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A hydrocele is a collection of fluid around one or both testicles. It can cause the scrotum or groin to swell. Hydroceles are most common in newborns and infants, but can occur at any age. There are two types of hydroceles, communicating and non-communicating.
Non-Communicating is developed during the baby’s development in the womb, the testicles come down from the abdomen through a canal and into the scrotum. If this canal does not close right after the testicles have come down, fluid from the abdomen can drain through the open canal and get trapped in the scrotum, causing a hydrocele.
Communicating takes place when the canal that the testicles came down through remains open after birth, fluid from the abdomen can go back and forth between the abdomen and scrotum and cause changes in size of the bulge in the scrotum. Children with communicating hydroceles may also have a hernia (intestines moving through the open canal.)
Hydroceles are most often painless. The main symptom is a swollen testicle that feels like a water balloon.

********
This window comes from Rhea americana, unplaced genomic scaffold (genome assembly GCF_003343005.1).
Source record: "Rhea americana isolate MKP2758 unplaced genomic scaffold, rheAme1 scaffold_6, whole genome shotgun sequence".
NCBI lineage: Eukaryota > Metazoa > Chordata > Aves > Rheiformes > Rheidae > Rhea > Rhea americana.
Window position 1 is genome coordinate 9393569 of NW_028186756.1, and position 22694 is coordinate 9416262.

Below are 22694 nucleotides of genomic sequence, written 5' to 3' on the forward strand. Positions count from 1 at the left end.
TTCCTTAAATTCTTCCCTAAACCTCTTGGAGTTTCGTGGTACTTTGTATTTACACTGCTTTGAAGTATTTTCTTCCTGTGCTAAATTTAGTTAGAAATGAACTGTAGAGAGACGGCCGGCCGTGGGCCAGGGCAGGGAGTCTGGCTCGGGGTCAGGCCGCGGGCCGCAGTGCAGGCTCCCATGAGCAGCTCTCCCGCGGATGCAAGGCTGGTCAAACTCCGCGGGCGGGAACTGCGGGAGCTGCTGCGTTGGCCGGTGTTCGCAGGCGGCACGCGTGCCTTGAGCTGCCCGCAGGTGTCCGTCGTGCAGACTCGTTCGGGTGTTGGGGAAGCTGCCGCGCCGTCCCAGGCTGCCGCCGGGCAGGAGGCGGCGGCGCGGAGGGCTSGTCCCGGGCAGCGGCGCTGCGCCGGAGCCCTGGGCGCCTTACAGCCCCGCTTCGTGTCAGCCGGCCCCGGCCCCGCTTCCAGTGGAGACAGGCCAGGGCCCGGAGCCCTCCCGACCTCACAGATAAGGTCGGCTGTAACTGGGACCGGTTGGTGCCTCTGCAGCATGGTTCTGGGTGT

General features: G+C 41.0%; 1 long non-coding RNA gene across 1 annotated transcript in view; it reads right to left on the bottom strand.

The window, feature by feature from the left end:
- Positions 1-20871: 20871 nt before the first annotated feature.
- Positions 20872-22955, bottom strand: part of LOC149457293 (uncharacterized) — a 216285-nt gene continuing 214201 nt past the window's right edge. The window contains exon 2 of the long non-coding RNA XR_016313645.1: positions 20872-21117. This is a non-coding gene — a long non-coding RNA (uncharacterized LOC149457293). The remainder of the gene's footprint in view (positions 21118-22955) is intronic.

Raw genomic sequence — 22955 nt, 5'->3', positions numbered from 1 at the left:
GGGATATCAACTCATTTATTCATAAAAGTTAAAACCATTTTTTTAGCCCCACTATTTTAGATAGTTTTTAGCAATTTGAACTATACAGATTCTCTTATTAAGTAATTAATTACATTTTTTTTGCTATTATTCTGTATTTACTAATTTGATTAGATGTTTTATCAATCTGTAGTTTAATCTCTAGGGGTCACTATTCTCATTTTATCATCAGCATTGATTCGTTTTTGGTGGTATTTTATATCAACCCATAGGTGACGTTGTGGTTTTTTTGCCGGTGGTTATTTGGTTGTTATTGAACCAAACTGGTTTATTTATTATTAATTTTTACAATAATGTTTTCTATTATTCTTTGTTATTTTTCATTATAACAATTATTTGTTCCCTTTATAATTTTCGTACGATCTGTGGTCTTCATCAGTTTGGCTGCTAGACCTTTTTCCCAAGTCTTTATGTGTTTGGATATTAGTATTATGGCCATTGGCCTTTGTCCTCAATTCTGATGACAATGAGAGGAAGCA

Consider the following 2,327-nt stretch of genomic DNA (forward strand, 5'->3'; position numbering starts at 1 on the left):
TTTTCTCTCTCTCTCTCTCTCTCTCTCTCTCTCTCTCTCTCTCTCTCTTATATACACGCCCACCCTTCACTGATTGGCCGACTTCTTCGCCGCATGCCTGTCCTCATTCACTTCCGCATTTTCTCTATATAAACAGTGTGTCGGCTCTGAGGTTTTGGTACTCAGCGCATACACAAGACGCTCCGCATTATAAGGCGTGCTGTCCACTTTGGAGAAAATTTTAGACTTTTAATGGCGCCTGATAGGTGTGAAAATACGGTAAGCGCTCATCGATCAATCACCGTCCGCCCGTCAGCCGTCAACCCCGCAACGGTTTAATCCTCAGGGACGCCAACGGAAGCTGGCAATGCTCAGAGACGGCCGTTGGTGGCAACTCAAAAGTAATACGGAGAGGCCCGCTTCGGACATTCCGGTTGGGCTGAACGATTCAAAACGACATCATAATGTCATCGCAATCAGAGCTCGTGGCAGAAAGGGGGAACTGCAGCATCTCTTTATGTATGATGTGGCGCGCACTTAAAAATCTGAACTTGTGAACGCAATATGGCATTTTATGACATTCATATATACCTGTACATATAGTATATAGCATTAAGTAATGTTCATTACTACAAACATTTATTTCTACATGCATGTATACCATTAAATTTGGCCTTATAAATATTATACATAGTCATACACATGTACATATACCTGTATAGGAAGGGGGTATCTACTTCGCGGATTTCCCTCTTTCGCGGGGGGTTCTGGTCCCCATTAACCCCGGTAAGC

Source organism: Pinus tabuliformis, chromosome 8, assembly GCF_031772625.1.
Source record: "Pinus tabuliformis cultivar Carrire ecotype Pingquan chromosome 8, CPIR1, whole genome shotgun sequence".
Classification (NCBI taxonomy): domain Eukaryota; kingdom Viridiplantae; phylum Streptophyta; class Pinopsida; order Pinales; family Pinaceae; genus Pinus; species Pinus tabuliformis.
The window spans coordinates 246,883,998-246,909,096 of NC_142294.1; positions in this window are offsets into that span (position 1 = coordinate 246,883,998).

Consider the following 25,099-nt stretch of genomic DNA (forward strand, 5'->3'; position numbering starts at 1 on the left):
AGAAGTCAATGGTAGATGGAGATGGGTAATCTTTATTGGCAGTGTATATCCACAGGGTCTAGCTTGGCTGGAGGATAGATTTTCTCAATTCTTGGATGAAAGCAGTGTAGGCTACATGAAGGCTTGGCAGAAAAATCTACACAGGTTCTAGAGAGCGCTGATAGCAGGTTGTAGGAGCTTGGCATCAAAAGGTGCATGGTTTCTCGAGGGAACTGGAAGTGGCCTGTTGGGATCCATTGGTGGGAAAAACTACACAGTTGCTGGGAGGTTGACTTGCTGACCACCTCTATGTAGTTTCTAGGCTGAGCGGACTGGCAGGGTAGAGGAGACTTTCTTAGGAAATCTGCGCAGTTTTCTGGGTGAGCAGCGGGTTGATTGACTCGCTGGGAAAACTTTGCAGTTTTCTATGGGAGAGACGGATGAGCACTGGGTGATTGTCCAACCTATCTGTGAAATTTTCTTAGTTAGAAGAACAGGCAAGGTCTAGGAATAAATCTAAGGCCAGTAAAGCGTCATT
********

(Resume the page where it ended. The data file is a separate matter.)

A hydrocele is usually diagnosed by an exam of the scrotum and testicles. You or your child’s healthcare provider may notice that the scrotum appears larger on one or both sides. As part of an exam, the healthcare provider may shine a light behind each testicle (transillumination). Hydroceles, which are filled with fluid, will allow the light to shine through them.
A testicle ultrasound is sometimes (but not often) used to confirm the diagnosis of hydrocele
Non-communicating hydrocele: This often goes away on its own as the fluid around the testicle is reabsorbed by the body. This usually happens within the first year of life in infants.
If the fluid does not go away after one year of life in infants, a surgery to drain the fluid may be recommended. A small incision is made in the scrotum and the fluid is drained.
Communicating hydroceles: This often requires surgery. During surgery, a small incision is made in the groin. The open channel between the abdomen and scrotum that is allowing fluid to drain into the scrotum is surgically closed. The fluid from the hydrocele will be drained. If a hernia is also found, this will be repaired. Your child's healthcare provider will talk with you about what treatment, if any, is recommended for your child.
Your child may be referred to an urologist (a physician who specializes in disorders and care of the urinary tract and the male genital tract) for evaluation and treatment.
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